Twenty-five years had passed since the debut of Sputnik Chick #1. And never once during that time did creator Debbie Reynolds Biondi ever consider giving “The Girl With No Past” an origin story.
But it was finally time to put brush to Bristol board. Debbie’s publisher and her “spunkie” fans demanded it. “Sputnik Chick just shows up out of nowhere in New York City in 1979,” complained one long-time fan. “Where did she come from? Even if her past was obliterated, she still has one, right?”
Sputnik Chick did in fact have a past. And not surprisingly, the events leading up to Sputnik Chick #1 were similar to Debbie’s own personal origin story. “Not that anyone would believe it,” she said.
You see, Debbie was originally from an alternate dimension created when Robert Oppenheimer split the atom back in 1945. But this newly created splintered reality was doomed from the very beginning. To save humanity, Debbie had to collapse time and migrate the entire population of Earth into a single timeline.
The only way Debbie felt comfortable telling her story was via her superhero avatar. For her, comic books were a place to work out painful family stories. A way to deal with a horrific legacy in a way that she could manage. “It was a way for me to turn fantasy into truth,” she said.
Sputnik’s Children is a fractured biography of Debbie and Sputnik Chick (and probably author Terri Favro too) told through a Silver Surfer filter. It’s a dizzying ride through the time-space continuum held together by comic books and quantum mechanics.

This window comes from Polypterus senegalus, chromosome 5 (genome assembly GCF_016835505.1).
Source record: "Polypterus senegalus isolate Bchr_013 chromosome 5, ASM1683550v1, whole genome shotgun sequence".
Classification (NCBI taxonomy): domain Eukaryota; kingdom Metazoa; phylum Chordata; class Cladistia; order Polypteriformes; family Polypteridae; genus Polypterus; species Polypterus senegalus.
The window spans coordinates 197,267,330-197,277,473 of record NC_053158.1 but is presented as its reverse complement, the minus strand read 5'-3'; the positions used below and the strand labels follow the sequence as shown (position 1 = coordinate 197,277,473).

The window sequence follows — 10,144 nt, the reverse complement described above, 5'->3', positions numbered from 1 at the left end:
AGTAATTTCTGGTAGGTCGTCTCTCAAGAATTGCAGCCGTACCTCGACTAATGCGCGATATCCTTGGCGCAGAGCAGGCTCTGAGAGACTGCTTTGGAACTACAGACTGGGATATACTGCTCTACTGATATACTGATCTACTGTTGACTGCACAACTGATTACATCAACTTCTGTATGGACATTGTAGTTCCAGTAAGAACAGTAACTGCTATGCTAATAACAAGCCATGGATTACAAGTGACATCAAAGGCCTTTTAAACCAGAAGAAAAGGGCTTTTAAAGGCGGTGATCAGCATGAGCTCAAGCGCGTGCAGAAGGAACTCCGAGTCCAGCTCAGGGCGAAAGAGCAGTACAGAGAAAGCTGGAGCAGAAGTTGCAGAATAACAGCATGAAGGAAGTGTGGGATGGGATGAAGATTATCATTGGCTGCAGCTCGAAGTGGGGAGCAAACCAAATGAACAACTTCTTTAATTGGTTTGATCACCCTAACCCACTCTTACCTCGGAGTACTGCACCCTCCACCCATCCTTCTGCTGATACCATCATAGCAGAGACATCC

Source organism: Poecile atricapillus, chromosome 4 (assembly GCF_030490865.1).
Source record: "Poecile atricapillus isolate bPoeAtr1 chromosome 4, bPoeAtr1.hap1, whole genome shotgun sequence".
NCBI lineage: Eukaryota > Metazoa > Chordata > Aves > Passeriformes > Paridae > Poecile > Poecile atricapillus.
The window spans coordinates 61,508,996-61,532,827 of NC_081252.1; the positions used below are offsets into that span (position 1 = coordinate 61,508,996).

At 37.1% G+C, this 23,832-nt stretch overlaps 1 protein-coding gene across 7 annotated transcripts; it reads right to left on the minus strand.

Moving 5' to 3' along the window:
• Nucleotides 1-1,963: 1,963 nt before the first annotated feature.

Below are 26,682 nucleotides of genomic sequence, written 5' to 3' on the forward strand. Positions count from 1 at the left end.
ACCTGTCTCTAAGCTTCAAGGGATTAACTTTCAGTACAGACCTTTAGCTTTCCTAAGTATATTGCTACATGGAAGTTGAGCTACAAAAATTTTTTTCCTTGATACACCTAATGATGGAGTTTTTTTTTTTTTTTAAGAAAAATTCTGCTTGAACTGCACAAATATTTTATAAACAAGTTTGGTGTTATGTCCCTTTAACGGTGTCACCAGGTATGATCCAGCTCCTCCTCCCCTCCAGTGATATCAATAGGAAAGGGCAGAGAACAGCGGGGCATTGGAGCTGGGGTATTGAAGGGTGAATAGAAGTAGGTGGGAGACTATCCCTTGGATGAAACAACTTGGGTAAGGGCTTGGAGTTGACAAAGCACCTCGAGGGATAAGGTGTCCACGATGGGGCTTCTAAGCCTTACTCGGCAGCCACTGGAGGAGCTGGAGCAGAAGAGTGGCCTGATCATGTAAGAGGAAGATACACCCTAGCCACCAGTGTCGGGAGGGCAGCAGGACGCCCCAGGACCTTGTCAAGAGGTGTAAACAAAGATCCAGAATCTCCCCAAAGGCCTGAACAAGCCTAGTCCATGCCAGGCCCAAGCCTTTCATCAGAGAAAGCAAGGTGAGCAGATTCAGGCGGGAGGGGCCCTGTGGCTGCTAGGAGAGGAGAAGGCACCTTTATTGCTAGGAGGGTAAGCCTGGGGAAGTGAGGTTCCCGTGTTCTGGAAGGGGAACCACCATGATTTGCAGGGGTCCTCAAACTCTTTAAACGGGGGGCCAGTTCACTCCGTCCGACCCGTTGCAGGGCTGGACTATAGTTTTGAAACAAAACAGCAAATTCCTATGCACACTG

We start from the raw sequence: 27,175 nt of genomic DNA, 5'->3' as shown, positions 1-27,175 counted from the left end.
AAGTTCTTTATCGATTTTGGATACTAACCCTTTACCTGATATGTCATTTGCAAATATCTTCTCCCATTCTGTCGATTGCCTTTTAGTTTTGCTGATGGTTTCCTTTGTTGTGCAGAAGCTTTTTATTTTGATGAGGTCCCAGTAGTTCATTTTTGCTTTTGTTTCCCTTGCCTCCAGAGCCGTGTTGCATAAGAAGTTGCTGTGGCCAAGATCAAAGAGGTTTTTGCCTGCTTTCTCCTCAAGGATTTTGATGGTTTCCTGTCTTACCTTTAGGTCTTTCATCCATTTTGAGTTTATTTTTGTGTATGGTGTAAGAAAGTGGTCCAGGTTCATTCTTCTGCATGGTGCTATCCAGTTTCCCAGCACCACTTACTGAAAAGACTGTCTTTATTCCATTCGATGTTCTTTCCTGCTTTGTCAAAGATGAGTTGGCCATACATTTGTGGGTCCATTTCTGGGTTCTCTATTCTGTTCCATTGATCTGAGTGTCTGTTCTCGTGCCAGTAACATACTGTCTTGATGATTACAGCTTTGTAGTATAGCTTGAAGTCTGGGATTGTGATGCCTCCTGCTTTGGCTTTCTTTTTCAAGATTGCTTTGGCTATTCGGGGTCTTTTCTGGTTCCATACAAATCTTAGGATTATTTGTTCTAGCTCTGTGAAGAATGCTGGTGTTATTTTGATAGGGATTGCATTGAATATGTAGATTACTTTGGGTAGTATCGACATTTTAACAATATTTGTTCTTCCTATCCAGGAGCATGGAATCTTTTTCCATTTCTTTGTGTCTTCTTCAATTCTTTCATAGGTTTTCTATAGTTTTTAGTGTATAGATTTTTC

But you don’t have to be a whiz at physics to enjoy Favro’s book. You don’t even have to know about superposition and Erwin Schrödinger. Believe us, you’ll be turning pages faster than Space Shuttle Challenger in freefall. And if you read novels with a pen in your hand (like us), you’ll be underlining funny and clever passages throughout the book.
Debbie’s love of superheroes helped her escape Atomic Mean Time and rescue Earth Standard Time. “Comic book time wasn’t so much fluid as rubbery, bouncing back and forth, up and down, like a superball. Do-overs were common: you could literally start a superhero’s life again in a different time, place, or dimension.” Ultimately, that’s what Debbie was doing. She was reinventing herself over and over again until she got it right.
Sputnik Chick’s origin story turned out to be a revenge tragedy filled with jealousy, betrayal, and conflicted emotions. “Just like real life,” said Debbie at the end of the novel. And just like the Silver Surfer’s journey to Earth, it was a sad tale filled with heartbreak, sacrifice, loneliness, and lost opportunities.
[Sputnik’s Children / By Terri Favro / First Printing: April 2017 / ISBN: 9781770413412]